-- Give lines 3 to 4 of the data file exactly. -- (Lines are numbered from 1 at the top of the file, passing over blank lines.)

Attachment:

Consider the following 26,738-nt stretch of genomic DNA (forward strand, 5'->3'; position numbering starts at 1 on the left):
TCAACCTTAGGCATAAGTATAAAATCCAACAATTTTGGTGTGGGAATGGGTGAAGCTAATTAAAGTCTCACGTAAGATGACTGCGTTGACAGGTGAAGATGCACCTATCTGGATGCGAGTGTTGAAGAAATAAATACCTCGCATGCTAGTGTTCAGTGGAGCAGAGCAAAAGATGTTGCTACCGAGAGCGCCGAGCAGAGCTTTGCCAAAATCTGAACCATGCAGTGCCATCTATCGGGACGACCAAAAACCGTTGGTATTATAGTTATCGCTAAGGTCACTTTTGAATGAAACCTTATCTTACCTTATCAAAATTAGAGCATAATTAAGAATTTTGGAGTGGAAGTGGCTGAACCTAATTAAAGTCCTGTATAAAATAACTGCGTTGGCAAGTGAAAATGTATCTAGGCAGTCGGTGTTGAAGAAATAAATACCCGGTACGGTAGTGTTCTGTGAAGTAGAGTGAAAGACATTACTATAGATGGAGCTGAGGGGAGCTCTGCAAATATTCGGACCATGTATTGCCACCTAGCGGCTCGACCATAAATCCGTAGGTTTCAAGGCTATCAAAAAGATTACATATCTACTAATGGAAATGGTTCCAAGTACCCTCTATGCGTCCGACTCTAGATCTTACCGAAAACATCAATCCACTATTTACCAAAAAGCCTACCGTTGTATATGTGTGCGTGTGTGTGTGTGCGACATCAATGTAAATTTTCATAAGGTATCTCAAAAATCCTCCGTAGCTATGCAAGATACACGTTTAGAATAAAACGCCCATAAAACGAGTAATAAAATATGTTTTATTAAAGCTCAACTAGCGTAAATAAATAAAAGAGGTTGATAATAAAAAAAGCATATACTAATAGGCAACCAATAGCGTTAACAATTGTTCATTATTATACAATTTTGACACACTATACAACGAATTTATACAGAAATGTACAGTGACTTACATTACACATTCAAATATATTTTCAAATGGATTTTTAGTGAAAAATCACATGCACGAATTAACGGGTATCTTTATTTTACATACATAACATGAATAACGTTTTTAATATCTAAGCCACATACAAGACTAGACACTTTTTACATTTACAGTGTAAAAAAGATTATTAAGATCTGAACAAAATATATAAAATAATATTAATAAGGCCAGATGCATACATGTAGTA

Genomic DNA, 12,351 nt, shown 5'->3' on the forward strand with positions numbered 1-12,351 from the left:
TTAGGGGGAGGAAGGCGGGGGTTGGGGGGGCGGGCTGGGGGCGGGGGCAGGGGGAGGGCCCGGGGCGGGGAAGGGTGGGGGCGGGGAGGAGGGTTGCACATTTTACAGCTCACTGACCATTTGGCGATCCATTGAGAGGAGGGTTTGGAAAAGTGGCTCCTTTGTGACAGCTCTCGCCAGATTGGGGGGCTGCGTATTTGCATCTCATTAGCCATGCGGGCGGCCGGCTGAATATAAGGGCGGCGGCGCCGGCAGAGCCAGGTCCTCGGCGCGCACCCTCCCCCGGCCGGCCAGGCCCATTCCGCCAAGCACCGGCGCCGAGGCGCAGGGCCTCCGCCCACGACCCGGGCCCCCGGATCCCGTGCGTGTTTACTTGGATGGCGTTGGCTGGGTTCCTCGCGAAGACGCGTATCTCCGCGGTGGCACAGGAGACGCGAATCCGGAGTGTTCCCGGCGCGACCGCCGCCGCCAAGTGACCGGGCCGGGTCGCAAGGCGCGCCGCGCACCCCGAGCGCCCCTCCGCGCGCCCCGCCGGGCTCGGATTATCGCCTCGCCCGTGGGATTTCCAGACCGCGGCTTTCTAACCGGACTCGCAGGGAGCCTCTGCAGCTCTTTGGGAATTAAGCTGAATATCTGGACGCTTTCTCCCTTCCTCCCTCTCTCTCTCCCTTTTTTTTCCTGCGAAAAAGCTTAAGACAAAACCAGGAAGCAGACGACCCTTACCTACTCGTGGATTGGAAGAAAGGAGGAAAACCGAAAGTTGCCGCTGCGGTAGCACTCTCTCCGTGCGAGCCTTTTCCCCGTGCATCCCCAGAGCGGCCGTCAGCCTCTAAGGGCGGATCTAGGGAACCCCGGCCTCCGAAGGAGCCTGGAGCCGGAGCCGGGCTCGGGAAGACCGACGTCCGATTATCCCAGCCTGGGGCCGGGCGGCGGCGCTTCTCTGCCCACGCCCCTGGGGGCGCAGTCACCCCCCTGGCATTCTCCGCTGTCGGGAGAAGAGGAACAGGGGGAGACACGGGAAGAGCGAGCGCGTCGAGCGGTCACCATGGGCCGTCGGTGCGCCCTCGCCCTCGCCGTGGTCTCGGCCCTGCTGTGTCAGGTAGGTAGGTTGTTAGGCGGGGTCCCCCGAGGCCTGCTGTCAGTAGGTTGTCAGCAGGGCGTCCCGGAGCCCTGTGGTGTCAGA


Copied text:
Genomic DNA, 12,351 nt, shown 5'->3' on the forward strand with positions numbered 1-12,351 from the left:
TTAGGGGGAGGAAGGCGGGGGTTGGGGGGGCGGGCTGGGGGCGGGGGCAGGGGGAGGGCCCGGGGCGGGGAAGGGTGGGGGCGGGGAGGAGGGTTGCACATTTTACAGCTCACTGACCATTTGGCGATCCATTGAGAGGAGGGTTTGGAAAAGTGGCTCCTTTGTGACAGCTCTCGCCAGATTGGGGGGCTGCGTATTTGCATCTCATTAGCCATGCGGGCGGCCGGCTGAATATAAGGGCGGCGGCGCCGGCAGAGCCAGGTCCTCGGCGCGCACCCTCCCCCGGCCGGCCAGGCCCATTCCGCCAAGCACCGGCGCCGAGGCGCAGGGCCTCCGCCCACGACCCGGGCCCCCGGATCCCGTGCGTGTTTACTTGGATGGCGTTGGCTGGGTTCCTCGCGAAGACGCGTATCTCCGCGGTGGCACAGGAGACGCGAATCCGGAGTGTTCCCGGCGCGACCGCCGCCGCCAAGTGACCGGGCCGGGTCGCAAGGCGCGCCGCGCACCCCGAGCGCCCCTCCGCGCGCCCCGCCGGGCTCGGATTATCGCCTCGCCCGTGGGATTTCCAGACCGCGGCTTTCTAACCGGACTCGCAGGGAGCCTCTGCAGCTCTTTGGGAATTAAGCTGAATATCTGGACGCTTTCTCCCTTCCTCCCTCTCTCTCTCCCTTTTTTTTCCTGCGAAAAAGCTTAAGACAAAACCAGGAAGCAGACGACCCTTACCTACTCGTGGATTGGAAGAAAGGAGGAAAACCGAAAGTTGCCGCTGCGGTAGCACTCTCTCCGTGCGAGCCTTTTCCCCGTGCATCCCCAGAGCGGCCGTCAGCCTCTAAGGGCGGATCTAGGGAACCCCGGCCTCCGAAGGAGCCTGGAGCCGGAGCCGGGCTCGGGAAGACCGACGTCCGATTATCCCAGCCTGGGGCCGGGCGGCGGCGCTTCTCTGCCCACGCCCCTGGGGGCGCAGTCACCCCCCTGGCATTCTCCGCTGTCGGGAGAAGAGGAACAGGGGGAGACACGGGAAGAGCGAGCGCGTCGAGCGGTCACCATGGGCCGTCGGTGCGCCCTCGCCCTCGCCGTGGTCTCGGCCCTGCTGTGTCAGGTAGGTAGGTTGTTAGGCGGGGTCCCCCGAGGCCTGCTGTCAGTAGGTTGTCAGCAGGGCGTCCCGGAGCCCTGTGGTGTCAGA